By Meredith Mays, Legislative Representative, International Association of Chiefs of Police
n March 21, IACP president Joseph Carter testified before the House Committee on Appropriations during the Department of Justice overview hearing. President Carter discussed the disturbing spike in violent crime in the United States and called for increased funding for law enforcement to combat this dangerous trend.
In his testimony, President Carter stated that during the past 15 years, law enforcement has made tremendous strides in reducing the level of crime and violence in our communities. This has been accomplished, he said, in part because law enforcement officers have an intimate knowledge of their communities and because they have developed close relationships with the citizens they serve.
President Carter continued, “Despite the best efforts of our nation’s law enforcement officers, the disturbing truth is that each year in the United States, well over a million of our fellow citizens are victims of violent crime.” President Carter was referring to the FBI Uniform Crime Report, which detailed that violent crime rose at a rate of 2.5 percent during 2005. That figure means that 31,479 more people were victims of violent crime than in the year before. The report also stated that, for the first six months of 2006, the crime rate rose at a rate of 3.7 percent, as compared to the same time frame in 2005. If this rate holds for the remainder of the year, it would mean that an additional 47,000 Americans would find themselves victims of violent crime.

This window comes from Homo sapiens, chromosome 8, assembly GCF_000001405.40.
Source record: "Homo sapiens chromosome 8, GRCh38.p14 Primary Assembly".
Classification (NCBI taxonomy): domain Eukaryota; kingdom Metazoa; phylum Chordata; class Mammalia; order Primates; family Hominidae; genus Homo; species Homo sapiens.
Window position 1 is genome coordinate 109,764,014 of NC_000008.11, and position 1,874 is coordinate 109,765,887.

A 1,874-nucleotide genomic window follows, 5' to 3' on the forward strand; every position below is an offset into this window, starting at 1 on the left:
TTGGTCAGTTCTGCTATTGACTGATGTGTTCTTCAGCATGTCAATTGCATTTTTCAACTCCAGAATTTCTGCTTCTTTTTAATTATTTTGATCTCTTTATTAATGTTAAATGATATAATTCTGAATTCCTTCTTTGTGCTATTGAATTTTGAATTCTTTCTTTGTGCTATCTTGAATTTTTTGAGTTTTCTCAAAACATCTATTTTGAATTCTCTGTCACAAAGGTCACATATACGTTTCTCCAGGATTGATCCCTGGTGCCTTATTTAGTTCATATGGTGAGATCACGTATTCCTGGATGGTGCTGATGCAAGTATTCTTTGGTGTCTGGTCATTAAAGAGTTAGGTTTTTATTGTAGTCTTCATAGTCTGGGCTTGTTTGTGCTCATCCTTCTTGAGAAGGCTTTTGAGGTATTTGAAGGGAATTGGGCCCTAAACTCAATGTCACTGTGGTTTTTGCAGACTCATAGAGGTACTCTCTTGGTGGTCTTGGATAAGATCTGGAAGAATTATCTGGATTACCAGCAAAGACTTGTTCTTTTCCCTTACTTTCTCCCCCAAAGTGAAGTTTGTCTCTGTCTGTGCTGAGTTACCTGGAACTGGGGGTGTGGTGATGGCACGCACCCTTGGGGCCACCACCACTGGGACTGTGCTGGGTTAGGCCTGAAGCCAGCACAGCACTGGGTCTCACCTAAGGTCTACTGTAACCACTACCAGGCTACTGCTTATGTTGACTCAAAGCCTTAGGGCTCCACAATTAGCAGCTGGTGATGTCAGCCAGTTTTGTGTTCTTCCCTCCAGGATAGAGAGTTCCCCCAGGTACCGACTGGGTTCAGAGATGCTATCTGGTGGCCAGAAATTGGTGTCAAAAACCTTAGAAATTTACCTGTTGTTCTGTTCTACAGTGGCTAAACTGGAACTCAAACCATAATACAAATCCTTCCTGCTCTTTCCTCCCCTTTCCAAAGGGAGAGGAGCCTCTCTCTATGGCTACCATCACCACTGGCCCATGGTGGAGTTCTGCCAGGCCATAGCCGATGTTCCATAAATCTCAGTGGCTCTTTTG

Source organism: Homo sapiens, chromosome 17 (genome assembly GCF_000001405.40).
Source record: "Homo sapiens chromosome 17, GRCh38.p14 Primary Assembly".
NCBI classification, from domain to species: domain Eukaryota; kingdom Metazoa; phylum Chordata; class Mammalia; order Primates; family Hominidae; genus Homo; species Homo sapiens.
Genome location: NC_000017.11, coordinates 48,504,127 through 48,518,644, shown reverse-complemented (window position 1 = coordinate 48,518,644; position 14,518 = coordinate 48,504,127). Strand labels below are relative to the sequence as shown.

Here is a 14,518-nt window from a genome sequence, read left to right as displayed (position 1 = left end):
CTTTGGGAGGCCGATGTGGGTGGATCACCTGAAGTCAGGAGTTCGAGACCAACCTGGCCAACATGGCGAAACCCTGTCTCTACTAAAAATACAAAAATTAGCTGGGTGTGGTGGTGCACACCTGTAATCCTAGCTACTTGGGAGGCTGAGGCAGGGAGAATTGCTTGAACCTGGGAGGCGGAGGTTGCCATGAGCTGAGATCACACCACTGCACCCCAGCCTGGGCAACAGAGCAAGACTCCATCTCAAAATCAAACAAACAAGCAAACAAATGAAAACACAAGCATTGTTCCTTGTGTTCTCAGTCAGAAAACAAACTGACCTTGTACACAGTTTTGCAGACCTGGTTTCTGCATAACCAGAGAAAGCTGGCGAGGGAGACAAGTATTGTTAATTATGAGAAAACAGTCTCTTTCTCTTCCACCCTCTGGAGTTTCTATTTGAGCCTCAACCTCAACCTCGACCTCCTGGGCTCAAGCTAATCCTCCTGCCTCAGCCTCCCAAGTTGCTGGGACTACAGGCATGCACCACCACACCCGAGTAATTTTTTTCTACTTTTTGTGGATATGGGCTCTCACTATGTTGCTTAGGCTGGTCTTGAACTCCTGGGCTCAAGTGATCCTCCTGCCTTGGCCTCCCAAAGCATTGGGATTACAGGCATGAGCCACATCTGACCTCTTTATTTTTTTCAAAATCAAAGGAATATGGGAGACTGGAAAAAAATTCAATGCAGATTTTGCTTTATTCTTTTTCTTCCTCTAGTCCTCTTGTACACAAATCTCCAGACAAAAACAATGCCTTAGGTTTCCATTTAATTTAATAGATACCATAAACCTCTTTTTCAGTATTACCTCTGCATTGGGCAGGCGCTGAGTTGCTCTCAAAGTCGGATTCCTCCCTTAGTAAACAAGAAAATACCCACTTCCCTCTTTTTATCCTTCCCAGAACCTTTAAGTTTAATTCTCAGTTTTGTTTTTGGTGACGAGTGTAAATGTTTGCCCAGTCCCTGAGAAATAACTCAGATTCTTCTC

While there are many different theories of why violent crime is increasing in these communities after years of often double-digit declines, one fact remains: no place is immune. As President Carter stated, “what were once considered ‘urban’ problems—drug addiction and distribution, violent crime, gangs, and poverty—have migrated to suburban and even rural locations.”
For example, in cities with populations of 25,000 to 50,000, the violent crime rate rose by more than 8 percent from 2004 through the first six months of 2006. In towns with populations of 10,000 to 25,000, the homicide rate went up more than 6.5 percent over the same two-year period. President Carter continued, “It is telling that this increase in crime in America, violent and otherwise, corresponds to the substantial decline in funding for local and state law enforcement from federal government assistance programs.”
In the years since 2001, programs that aided law enforcement efforts—the Edward Byrne Memorial Justice Assistance Grant (Byrne-JAG), Community Oriented Policing Services (COPS), and Law Enforcement Terrorism Prevention programs—have suffered significant budget reductions. As President Carter stated, “This is both unfortunate and shortsighted for these programs have consistently demonstrated that they provide valuable and critical resources to the state, tribal, and local law enforcement community. By reducing, and in some cases eliminating, funding for these successful programs, Congress and the administration have significantly reduced the ability of law enforcement agencies to combat both crime and terrorism. The simple truth is that today, police departments throughout the nation have far fewer officers and resources than they did in the 1990s.”